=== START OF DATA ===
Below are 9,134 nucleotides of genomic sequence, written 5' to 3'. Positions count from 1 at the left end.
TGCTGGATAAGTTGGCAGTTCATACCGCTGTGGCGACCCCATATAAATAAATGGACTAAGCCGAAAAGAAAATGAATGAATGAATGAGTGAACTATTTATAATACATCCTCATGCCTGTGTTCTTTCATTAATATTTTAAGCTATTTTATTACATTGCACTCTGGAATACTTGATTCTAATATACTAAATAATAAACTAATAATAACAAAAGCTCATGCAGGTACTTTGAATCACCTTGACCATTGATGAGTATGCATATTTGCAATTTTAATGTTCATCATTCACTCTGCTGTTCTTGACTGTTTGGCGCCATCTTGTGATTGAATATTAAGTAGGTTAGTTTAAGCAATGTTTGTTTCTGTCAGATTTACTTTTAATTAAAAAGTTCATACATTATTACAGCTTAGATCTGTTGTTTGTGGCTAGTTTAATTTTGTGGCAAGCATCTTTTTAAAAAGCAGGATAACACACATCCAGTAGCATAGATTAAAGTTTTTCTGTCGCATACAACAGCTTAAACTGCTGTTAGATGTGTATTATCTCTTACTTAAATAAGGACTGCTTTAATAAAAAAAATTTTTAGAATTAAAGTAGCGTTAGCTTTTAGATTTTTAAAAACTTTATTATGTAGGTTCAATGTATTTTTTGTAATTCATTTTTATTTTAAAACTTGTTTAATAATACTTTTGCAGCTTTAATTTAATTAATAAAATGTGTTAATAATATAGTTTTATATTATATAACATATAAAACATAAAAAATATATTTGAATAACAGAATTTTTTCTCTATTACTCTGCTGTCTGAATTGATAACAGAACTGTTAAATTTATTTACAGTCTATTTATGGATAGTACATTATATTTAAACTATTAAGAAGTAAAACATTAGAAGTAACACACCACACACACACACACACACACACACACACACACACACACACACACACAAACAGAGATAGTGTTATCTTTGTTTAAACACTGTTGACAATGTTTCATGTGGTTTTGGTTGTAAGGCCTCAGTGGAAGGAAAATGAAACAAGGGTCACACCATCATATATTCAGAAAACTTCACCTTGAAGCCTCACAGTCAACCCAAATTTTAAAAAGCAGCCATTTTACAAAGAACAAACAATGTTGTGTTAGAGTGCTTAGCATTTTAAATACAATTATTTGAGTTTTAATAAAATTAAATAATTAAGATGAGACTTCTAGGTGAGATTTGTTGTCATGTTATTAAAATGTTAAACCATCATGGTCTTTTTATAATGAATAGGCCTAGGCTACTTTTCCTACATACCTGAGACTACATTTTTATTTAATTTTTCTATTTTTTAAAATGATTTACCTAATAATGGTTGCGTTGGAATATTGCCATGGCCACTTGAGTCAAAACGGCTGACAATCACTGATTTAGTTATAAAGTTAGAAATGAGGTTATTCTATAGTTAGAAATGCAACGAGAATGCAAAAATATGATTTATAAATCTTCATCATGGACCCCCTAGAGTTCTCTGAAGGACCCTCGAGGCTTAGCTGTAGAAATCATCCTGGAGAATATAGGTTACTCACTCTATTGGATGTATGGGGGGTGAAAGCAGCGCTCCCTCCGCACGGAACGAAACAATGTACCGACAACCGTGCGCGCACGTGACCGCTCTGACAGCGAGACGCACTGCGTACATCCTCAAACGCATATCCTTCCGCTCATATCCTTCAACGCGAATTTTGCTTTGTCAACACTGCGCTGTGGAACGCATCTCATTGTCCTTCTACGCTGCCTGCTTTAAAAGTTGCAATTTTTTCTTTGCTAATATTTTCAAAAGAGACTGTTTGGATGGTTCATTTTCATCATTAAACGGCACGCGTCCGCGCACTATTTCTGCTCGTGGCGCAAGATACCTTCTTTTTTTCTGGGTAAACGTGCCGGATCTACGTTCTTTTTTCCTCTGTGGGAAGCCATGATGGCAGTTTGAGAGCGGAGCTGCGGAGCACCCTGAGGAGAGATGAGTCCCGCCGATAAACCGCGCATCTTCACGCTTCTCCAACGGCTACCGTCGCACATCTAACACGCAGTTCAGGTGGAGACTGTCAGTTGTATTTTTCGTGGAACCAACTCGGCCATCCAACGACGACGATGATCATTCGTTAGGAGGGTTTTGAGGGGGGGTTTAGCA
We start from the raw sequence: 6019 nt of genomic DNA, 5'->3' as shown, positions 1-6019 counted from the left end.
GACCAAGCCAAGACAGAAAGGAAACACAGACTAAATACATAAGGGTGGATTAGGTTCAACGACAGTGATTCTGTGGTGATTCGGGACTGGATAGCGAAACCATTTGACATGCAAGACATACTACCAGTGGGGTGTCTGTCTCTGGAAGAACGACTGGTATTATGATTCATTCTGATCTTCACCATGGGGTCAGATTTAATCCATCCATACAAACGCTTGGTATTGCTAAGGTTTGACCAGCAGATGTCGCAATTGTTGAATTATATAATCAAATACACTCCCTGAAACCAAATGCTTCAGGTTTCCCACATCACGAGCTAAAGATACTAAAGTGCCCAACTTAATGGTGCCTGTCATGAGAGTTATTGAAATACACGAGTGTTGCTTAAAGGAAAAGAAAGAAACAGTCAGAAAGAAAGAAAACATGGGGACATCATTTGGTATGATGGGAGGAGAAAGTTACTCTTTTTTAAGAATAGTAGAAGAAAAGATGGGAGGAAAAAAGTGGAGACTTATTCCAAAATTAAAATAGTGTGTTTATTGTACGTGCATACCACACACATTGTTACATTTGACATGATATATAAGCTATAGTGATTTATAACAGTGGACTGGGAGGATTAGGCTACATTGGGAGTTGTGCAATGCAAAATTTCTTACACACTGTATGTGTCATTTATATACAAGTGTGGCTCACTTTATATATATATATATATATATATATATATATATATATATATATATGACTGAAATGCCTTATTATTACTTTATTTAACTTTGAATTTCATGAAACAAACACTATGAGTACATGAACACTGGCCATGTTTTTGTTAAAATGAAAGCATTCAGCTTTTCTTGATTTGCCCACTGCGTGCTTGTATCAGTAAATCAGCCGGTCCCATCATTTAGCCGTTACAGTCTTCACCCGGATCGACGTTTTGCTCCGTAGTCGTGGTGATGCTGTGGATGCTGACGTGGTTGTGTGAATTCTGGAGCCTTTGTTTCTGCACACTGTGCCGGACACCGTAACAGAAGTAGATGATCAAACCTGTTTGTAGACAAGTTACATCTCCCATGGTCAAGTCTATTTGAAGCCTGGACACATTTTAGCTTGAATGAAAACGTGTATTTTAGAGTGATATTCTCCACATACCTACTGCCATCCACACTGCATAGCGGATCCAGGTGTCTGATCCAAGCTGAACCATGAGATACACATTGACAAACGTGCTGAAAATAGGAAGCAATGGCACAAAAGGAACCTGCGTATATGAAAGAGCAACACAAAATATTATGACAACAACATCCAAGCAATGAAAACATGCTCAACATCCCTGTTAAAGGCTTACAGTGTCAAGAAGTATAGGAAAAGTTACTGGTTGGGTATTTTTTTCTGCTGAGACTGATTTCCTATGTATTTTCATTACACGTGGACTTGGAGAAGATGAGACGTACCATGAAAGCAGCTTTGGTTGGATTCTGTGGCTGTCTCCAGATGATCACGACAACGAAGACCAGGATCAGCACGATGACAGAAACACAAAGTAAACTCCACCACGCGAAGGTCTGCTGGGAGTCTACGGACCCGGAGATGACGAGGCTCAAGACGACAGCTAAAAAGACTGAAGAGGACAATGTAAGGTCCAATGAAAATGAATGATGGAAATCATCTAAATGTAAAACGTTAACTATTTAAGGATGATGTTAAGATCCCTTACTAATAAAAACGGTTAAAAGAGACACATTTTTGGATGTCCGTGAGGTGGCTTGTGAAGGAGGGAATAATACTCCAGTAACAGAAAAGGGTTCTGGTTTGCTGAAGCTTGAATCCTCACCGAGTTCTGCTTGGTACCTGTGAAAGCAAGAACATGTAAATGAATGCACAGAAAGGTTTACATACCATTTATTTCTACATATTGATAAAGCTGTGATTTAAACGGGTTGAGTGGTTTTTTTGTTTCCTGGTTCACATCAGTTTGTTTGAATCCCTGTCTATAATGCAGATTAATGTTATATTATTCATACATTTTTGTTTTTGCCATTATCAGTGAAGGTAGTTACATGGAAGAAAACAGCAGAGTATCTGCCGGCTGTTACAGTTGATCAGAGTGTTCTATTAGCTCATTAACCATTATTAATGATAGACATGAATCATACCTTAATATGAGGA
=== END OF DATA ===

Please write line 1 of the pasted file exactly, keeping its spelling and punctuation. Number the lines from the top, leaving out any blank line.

Below are 9,134 nucleotides of genomic sequence, written 5' to 3'. Positions count from 1 at the left end.